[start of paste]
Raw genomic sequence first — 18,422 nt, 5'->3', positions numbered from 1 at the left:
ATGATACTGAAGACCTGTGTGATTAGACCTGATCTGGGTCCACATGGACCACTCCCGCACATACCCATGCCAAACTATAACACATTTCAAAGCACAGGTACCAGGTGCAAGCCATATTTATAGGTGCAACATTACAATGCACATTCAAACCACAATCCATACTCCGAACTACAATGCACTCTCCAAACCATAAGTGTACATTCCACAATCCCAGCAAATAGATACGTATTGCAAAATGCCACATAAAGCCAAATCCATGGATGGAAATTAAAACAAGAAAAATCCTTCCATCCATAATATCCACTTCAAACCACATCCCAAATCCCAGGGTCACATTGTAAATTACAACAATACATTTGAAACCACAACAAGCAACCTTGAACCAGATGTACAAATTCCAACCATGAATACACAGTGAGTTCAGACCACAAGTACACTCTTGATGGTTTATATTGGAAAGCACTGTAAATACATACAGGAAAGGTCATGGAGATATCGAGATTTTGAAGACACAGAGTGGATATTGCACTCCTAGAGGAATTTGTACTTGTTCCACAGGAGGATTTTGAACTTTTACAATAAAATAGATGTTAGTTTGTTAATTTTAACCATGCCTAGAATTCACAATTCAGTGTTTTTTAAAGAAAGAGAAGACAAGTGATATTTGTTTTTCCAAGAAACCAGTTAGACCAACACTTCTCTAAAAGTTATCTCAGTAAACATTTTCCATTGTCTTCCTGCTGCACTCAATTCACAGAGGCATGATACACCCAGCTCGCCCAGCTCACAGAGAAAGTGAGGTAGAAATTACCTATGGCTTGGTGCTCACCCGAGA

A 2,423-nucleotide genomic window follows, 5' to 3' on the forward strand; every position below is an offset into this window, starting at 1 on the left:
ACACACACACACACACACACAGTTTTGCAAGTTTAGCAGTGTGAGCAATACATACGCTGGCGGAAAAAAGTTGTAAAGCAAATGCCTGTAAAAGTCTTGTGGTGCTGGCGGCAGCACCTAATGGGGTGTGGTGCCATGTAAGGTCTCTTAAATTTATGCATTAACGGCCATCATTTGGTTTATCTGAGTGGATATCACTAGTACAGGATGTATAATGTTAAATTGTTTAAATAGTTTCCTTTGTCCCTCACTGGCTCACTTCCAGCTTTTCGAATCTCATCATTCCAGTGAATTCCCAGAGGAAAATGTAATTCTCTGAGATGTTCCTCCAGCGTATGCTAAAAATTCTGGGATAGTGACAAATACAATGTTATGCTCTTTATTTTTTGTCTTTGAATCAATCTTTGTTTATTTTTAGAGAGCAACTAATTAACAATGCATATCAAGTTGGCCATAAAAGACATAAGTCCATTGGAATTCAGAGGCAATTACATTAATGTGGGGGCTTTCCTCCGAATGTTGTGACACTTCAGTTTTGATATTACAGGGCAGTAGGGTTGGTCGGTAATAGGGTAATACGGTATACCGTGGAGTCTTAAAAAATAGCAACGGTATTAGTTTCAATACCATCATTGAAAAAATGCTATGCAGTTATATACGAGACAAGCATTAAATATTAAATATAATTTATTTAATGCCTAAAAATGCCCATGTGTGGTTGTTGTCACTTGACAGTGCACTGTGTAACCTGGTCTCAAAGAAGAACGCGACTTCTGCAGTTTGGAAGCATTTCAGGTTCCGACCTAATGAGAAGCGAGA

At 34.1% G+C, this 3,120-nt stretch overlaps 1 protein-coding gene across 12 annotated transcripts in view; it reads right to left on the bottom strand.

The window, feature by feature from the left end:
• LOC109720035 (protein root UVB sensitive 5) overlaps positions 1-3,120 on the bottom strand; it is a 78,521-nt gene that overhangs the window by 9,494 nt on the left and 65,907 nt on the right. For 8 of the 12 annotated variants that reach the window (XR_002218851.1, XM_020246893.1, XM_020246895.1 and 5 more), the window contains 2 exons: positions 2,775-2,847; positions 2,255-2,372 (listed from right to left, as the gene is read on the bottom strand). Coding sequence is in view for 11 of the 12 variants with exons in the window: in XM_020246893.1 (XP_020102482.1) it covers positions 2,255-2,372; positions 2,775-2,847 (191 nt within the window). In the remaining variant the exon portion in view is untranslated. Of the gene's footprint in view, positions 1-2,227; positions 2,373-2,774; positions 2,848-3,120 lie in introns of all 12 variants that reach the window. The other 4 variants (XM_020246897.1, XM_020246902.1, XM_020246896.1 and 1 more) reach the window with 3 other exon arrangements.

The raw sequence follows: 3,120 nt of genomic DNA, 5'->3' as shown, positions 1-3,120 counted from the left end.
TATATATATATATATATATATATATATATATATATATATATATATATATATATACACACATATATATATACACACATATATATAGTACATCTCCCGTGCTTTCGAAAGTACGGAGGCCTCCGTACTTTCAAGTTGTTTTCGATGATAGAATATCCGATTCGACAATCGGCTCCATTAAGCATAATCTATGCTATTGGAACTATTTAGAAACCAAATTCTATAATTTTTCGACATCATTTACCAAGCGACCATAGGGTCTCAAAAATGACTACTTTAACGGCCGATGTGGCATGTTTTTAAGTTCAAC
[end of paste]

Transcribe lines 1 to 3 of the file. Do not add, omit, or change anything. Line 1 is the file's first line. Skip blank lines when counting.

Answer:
Raw genomic sequence first — 18,422 nt, 5'->3', positions numbered from 1 at the left:
ATGATACTGAAGACCTGTGTGATTAGACCTGATCTGGGTCCACATGGACCACTCCCGCACATACCCATGCCAAACTATAACACATTTCAAAGCACAGGTACCAGGTGCAAGCCATATTTATAGGTGCAACATTACAATGCACATTCAAACCACAATCCATACTCCGAACTACAATGCACTCTCCAAACCATAAGTGTACATTCCACAATCCCAGCAAATAGATACGTATTGCAAAATGCCACATAAAGCCAAATCCATGGATGGAAATTAAAACAAGAAAAATCCTTCCATCCATAATATCCACTTCAAACCACATCCCAAATCCCAGGGTCACATTGTAAATTACAACAATACATTTGAAACCACAACAAGCAACCTTGAACCAGATGTACAAATTCCAACCATGAATACACAGTGAGTTCAGACCACAAGTACACTCTTGATGGTTTATATTGGAAAGCACTGTAAATACATACAGGAAAGGTCATGGAGATATCGAGATTTTGAAGACACAGAGTGGATATTGCACTCCTAGAGGAATTTGTACTTGTTCCACAGGAGGATTTTGAACTTTTACAATAAAATAGATGTTAGTTTGTTAATTTTAACCATGCCTAGAATTCACAATTCAGTGTTTTTTAAAGAAAGAGAAGACAAGTGATATTTGTTTTTCCAAGAAACCAGTTAGACCAACACTTCTCTAAAAGTTATCTCAGTAAACATTTTCCATTGTCTTCCTGCTGCACTCAATTCACAGAGGCATGATACACCCAGCTCGCCCAGCTCACAGAGAAAGTGAGGTAGAAATTACCTATGGCTTGGTGCTCACCCGAGA

A 2,423-nucleotide genomic window follows, 5' to 3' on the forward strand; every position below is an offset into this window, starting at 1 on the left: